On Mon, Aug 23, 2010 at 12:47 PM, Raymond Hettinger firstname.lastname@example.org wrote:
On Aug 23, 2010, at 7:22 AM, Yury Selivanov wrote:
I know the issue has been discussed several times already, however I couldn't find any reasonable explanation of its strange behaviour. The main problem with 'hasattr' function is that is swallows all exceptions derived from Exception class. It's a good thing that it doesn't do that with BaseException as it was fixed not a long time ago, but it's definitely not enough.
First of all, this behaviour of 'hasattr' contradicts with the very core principle of python: "Errors should never pass silently." And since 'hasattr' function is in builtins module and is a widely used function it impacts the whole language.
Secondly, take a look at the following:
... @property ... def attr(self): ... self['foo'] ...
There can be any exception instead of KeyError in the above snippet of code, but this small example shows how 'hasattr': misleadingly breaks the code logic (1) and masks bug (2). And that's the simplest possible example, there are much more in real life.
While (1) is maybe acceptable for someone, there is no excuse for the (2). Moreover, current 'hasattr' behaviour tremendously complicates use of '__getattribute__' magic. And forget about importlib magic with LazyImports, one 'hasattr' ruins everything by catching ImportError.
I propose to change 'hasattr' behaviour in Python 3, making it to swallow only AttributeError exceptions (exactly like 'getattr'). Probably, Python 3.2 release is our last chance.
If you afraid that this new behaviour will break too much python 2 code converted with 2to3, we can introduce another 'hasattr' function defined in 2to3 module itself, and make it imported automatically in all files passed through 2to3 transformation pipeline. This new function will mimic 'hasattr' behaviour from python 2 and converted code should work as expected.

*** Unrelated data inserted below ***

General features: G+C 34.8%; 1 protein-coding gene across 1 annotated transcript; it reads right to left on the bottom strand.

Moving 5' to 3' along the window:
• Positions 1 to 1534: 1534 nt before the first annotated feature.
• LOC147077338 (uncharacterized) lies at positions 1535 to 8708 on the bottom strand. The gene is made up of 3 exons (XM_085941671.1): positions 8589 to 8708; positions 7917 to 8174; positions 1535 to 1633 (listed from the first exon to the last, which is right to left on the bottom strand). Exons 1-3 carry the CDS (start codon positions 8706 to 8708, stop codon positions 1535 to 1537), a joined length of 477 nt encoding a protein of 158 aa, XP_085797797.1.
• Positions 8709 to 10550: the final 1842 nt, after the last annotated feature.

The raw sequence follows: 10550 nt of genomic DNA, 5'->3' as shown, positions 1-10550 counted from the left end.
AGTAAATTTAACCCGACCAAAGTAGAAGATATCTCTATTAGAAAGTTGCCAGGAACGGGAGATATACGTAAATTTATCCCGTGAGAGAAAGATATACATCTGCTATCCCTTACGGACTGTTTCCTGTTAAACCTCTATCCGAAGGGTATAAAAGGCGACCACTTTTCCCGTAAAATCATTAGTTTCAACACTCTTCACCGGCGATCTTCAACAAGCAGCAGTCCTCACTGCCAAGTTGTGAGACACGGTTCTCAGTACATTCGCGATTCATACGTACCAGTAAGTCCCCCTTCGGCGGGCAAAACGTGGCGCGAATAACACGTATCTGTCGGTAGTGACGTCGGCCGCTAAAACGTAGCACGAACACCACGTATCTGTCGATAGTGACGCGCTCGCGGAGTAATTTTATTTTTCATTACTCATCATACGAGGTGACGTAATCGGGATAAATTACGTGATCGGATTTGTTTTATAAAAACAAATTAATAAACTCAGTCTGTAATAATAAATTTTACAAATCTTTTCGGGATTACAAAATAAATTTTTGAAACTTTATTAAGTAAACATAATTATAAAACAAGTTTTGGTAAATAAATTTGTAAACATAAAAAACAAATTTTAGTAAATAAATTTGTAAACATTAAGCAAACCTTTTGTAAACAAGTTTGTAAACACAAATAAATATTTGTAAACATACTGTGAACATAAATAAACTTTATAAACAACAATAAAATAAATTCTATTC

Thanks for the nice analysis and good example.
I disagree with the solution though. If we want to see the exceptions associated with actually getting an attribute, then using getattr() instead is a perfectly reasonable solution that people can already use without a language change.
But hasattr() has a far different set of use cases, so we should explore an alternate solution to the problem. The usual reason that people use hasattr() instead of getattr() is that they want to check for the presence of of a method/attribute without actually running it, binding it, or triggering any other behavior.
As your example shows, property() defeats this intent by actually executing the code. A better behavior would not run the code at all. It would check the dictionaries along the MRO but not execute any descriptors associated with a given key.
IMO, this is a much better solution, more in line with known use cases for hasattr(). If the proposed change when through, it would fail to address the common use case and cause people to start writing their own versions of hasattr() that just scan but do not run code.
Hm... That sounds like scope creep to me. Properties are supposed to be cheap and idempotent. Trying to figure out whether an attribute exists without using __getattr__ is fraught with problems -- as soon as a class overrides __getattr__ or __getattribute__ you're hosed anyway.
I can vouch that the reason hasattr() catches too many exceptions is that when I first added it (around 1990, I think :-) I wasn't very attuned yet to the problems it could cause.
The main problem I can see with letting exceptions other than AttributeError bubble through (besides perverted dependencies on the current semantics) is that there are some situations where it is pretty arbitrary whether TypeError or AttributeError is raised. I can't recall the details, and possibly this was more of a problem with classic classes, but I do think it warrants some research.